Hi there. I live and cycle in Brunei where it’s summer temperatures – 31 to 32°C, with high humidity – all year. I’ve been here for 10 months and cycle three or four times a week, averaging 600 to 700km per month.

With there being no ‘off-season,’ how does it effect my body if I cycle 12 months a year with no break? I don’t want a break as I enjoy the cycling too much, but don’t want to burn myself out.
Andy

Hi Andy. I’m sure your letter’s first two 
sentences have just made a lot of our UK 
readers very jealous!

There’s nothing essentially wrong with the volume you’re doing – far from it – and although you’d probably benefit from a drop in exercise volume every six to eight weeks, 
if you’re both fit and healthy there aren’t any 
reasons I can think of why you shouldn’t 
continue your current rides all year round.

Many of the chronic effects of exercise are positive ones. For example, you may develop increased muscular endurance and a greater aerobic capacity. It would be wise, however, to pay attention to the possible problematic ‘side-effects’ that can be experienced through a high volume of cycling as your sole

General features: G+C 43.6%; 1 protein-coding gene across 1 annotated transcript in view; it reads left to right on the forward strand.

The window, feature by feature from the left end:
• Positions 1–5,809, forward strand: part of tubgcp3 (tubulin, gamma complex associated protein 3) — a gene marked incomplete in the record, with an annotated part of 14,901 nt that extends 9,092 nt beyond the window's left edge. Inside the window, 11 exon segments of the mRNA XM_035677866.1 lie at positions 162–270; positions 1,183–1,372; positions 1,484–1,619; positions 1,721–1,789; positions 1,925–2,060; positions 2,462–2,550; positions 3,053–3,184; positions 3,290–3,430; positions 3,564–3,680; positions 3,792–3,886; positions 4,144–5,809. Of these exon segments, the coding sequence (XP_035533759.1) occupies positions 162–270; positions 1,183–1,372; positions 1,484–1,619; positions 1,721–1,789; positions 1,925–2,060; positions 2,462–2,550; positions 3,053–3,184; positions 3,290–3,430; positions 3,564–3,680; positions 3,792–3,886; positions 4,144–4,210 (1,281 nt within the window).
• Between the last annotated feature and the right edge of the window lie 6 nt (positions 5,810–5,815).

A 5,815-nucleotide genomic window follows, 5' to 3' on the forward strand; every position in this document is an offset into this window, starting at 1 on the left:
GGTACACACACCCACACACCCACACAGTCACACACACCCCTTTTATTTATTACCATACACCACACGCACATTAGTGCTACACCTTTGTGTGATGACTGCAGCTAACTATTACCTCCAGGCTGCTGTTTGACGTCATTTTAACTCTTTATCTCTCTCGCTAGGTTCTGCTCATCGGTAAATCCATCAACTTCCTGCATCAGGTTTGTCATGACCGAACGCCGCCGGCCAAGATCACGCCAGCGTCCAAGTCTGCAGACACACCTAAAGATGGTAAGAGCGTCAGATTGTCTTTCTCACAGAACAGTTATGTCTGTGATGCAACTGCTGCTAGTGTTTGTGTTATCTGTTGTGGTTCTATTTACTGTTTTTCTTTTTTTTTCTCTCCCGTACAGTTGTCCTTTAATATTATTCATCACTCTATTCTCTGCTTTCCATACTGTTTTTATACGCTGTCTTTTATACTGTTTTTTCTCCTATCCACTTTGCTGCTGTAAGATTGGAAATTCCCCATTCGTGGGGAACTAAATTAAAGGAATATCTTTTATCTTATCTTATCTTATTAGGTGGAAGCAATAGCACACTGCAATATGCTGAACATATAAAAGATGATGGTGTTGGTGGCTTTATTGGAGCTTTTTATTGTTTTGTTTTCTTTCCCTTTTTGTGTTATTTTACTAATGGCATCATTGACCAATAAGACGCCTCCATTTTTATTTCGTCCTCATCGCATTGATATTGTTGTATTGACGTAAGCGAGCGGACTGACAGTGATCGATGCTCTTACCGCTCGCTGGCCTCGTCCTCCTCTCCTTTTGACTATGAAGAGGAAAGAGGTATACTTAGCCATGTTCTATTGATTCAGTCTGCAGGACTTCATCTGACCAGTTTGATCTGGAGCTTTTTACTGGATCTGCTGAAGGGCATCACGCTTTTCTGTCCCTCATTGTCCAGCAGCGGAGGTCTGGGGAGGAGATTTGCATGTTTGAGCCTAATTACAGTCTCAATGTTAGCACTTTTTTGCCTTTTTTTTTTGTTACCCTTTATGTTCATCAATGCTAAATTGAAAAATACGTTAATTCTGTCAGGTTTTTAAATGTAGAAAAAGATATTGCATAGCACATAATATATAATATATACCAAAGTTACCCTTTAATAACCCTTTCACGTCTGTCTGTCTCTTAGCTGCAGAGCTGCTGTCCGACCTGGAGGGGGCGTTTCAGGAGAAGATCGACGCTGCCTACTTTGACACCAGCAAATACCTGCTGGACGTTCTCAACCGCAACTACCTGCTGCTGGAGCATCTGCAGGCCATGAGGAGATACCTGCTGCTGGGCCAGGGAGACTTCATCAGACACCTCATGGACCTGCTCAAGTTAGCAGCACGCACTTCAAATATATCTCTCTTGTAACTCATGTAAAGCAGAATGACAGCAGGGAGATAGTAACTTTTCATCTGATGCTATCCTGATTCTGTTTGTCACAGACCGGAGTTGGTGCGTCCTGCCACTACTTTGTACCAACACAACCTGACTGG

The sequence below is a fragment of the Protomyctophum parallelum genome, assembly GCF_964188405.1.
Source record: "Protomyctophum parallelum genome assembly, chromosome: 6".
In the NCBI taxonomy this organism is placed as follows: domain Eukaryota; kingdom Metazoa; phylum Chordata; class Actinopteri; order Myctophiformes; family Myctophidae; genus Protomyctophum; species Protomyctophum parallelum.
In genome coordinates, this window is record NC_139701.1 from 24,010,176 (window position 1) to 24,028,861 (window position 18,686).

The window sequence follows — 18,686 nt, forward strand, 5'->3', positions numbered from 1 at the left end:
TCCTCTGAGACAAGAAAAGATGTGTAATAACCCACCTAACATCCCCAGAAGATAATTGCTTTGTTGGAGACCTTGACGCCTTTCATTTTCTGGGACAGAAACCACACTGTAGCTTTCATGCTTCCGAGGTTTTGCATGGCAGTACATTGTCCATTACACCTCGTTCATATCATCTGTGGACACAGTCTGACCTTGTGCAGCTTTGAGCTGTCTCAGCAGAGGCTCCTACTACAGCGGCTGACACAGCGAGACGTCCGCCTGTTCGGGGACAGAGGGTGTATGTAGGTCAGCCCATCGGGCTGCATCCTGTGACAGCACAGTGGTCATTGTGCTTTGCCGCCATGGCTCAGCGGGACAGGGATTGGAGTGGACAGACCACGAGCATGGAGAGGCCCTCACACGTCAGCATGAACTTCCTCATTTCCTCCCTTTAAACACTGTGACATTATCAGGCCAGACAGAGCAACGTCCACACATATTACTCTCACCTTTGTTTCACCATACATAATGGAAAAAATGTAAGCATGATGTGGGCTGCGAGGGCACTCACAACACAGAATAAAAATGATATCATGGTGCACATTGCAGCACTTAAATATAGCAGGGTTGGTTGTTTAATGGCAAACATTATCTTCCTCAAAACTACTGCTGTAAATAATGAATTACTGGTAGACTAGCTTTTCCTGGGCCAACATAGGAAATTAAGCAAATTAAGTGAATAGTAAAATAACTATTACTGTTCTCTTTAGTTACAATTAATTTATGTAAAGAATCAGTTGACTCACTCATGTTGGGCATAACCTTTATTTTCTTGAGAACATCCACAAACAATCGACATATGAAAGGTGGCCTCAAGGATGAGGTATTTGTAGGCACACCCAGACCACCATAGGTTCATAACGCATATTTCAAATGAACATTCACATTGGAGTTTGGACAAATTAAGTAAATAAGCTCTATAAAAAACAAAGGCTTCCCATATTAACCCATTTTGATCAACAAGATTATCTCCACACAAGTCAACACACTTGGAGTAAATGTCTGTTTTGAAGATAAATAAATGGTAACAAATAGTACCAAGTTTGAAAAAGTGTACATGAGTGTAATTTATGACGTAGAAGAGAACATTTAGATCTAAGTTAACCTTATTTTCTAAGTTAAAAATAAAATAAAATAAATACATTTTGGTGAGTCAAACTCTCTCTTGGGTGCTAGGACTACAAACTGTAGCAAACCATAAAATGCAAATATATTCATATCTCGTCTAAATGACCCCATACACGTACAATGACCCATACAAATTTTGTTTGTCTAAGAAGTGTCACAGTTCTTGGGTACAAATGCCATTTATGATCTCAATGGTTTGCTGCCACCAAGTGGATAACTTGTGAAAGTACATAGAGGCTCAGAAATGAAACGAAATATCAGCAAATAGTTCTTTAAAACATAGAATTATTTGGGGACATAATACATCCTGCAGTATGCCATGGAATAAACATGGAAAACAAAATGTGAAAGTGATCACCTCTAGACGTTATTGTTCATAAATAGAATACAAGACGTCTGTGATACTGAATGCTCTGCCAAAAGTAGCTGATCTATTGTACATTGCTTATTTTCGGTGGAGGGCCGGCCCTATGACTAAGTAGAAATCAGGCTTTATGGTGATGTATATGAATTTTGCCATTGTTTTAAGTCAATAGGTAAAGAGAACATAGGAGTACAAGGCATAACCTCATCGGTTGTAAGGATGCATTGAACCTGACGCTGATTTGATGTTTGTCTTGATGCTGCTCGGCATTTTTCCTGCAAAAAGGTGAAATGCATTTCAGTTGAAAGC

exercise.

It’s a good idea to establish a 
stretching regime, to attend to those muscles that become shortened through cycling, and to make sure that you take adequate rest periods if you begin to feel overly fatigued.

Looking at things from a performance 
perspective, variation is an important principle of training, and if you wish to see any gains in your ability to ride faster or further, then you would need to undertake a more specific, 
periodised schedule of riding. This should cover the variations in both volume and effort, along with the inclusion of active recovery, which you’d need to turn your regular rides into structured training.

Rob Mortlock is a BC coach

This article was first published in the December 12 issue of Cycling Weekly. Read Cycling Weekly magazine on the day of release where ever you are in the world International digital edition, UK digital edition. And if you like us, rate us!

  • lee

    Never mind heat: i found once, when beginning back on the bike i stopped for an ice-cream once or twice to get the breath and a short rest as sometimes just riding through tiredness is one sure way to run out of energy, faster. I’ve a friend who likes to ride to close to 20mph as much as possible – i subsequently punctured one, a slowy. I was quite thankfull actually because it allowed me to ‘rest’ whilst fixing it. Pace is underestimated, in reckoning to the ride.